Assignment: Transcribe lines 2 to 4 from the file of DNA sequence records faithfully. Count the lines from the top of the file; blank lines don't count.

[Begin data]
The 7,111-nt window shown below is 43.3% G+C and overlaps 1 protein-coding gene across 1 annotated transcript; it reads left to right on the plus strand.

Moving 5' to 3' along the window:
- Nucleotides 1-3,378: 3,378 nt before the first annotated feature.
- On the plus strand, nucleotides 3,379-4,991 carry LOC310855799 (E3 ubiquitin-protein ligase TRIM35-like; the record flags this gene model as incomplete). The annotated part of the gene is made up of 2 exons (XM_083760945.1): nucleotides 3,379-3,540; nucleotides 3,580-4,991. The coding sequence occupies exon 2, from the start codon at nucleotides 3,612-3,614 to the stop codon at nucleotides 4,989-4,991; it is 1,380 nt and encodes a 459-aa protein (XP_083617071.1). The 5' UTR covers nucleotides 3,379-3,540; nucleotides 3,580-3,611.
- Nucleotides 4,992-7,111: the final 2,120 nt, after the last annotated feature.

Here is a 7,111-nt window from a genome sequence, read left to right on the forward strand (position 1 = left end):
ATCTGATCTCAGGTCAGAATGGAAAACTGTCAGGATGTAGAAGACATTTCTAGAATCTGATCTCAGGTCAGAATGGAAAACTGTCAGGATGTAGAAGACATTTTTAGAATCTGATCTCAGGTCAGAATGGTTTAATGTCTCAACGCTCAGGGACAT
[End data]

Moving 5' to 3' along the window:
- Nucleotides 1-3,378: 3,378 nt before the first annotated feature.
- On the plus strand, nucleotides 3,379-4,991 carry LOC310855799 (E3 ubiquitin-protein ligase TRIM35-like; the record flags this gene model as incomplete). The annotated part of the gene is made up of 2 exons (XM_083760945.1): nucleotides 3,379-3,540; nucleotides 3,580-4,991. The coding sequence occupies exon 2, from the start codon at nucleotides 3,612-3,614 to the stop codon at nucleotides 4,989-4,991; it is 1,380 nt and encodes a 459-aa protein (XP_083617071.1). The 5' UTR covers nucleotides 3,379-3,540; nucleotides 3,580-3,611.